May 22, 2012 | By Mary Forgione, Los Angeles Times Daily Travel & Deal blogger
The annual solar eclipse in the West on Sunday might be considered a stage-setter for a another solar eclipse coming in the fall - and a reason to travel to Australia. Brownell Travel based in Birmingham, Ala., offers an 11-night trip that features the Nov. 14 total eclipse that will only be seen Down Under. The path of totality of the eclipse, which begins at dawn, is in the northern edge of the country. On the trip, participants will be near Cairns on a cruise to view the early-morning eclipse and later tour the Great Barrier Reef and Daintree Rainforest on the northeast coast of Queensland.
CALIFORNIA | LOCAL
May 9, 1994 | ROBERT LEE HOTZ, TIMES SCIENCE WRITER
At the height of the morning rush hour Tuesday,the shadow of the moon will race across Orange County in the last solar eclipse to be visible to county residents for the rest of the century. Almost everyone in North America will have a chance to watch the moon partially eclipse the sun.
NEWS
December 29, 1991 | LEE DYE, TIMES SCIENCE WRITER
Southern California should have an extraordinary sunset Saturday because the moon will pass directly in front of the sun just as old Sol drops over the horizon. This will be the second solar eclipse in this region in six months, but it will be quite different from the partial eclipse seen here July 11, which was a total eclipse over Hawaii and Baja California. The moon will not quite cover the sun, leaving a thin ring of light around the sun in what is called an annular eclipse.
CALIFORNIA | LOCAL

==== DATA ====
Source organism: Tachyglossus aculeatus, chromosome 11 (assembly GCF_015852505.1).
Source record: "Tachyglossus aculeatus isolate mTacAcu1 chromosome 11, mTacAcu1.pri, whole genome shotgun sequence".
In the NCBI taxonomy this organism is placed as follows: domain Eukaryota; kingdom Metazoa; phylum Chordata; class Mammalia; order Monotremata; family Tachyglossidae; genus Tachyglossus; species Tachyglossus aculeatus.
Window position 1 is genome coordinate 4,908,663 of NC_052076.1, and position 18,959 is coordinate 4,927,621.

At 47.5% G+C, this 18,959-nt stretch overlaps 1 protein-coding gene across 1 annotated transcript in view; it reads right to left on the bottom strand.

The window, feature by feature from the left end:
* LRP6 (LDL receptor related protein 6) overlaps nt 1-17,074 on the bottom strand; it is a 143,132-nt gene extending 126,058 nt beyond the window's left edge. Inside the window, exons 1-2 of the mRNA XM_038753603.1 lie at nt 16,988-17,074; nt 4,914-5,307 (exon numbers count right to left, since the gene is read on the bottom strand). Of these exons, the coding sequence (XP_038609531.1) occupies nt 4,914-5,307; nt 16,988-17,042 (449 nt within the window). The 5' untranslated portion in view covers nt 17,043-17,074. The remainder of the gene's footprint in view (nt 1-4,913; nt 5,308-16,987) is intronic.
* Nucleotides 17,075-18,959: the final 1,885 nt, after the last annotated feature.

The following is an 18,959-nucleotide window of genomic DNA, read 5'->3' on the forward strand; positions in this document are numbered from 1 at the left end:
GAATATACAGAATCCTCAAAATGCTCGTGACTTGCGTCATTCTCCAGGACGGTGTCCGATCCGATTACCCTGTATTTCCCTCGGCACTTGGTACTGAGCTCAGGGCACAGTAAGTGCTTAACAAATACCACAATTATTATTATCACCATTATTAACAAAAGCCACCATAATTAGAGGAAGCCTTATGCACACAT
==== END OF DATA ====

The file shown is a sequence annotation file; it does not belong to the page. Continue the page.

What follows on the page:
May 22, 2012 | By Tony Perry, Los Angeles Times
The newspapers and websites were full Monday morning with stories about Sunday's eclipse: finely done accounts with facts, figures, quotations and on-the-scene reporting. Will any win the Pulitzer Prize? Only time will tell. But if so, there is precedent: The 1924 Pulitzer Prize for reporting went to Magner White, a reporter for the San Diego Sun, for his account of a noontime solar eclipse that occurred Sept. 10, 1923. White's account, in the lean, vivid prose of the day, had weird gusts of wind hitting the city, circus animals pacing and roaring, prostitutes falling to their knees and vowing to change their wicked ways, and San Diego residents exchanging "ghastly smiles, pale lilies they are. " The Sun's story was on the stands within minutes of the eclipse becoming total.
SPORTS
May 20, 2012 | Chris Erskine
Placing surreal moment atop surreal moment - on Sunday at Staples, they were piling up like pancakes - the sun starts to vanish about 5:30 p.m. at L.A. Live. What they call an annular solar eclipse has begun, a cockeyed celestial event that looks as if it were penciled out by Picasso. First thought: They've assigned me to cover the Apocalypse. Second thought: Wow, the 110 is really gonna be a mess. Sunday was just another Sunday here in the City of Playoffs, except that you had this cosmic convergence of a major bike race, a hockey playoff game, a basketball playoff game and a playoff eclipse, all within hours of each other at L.A. Live, the softest spot in our city's stuccoed soul.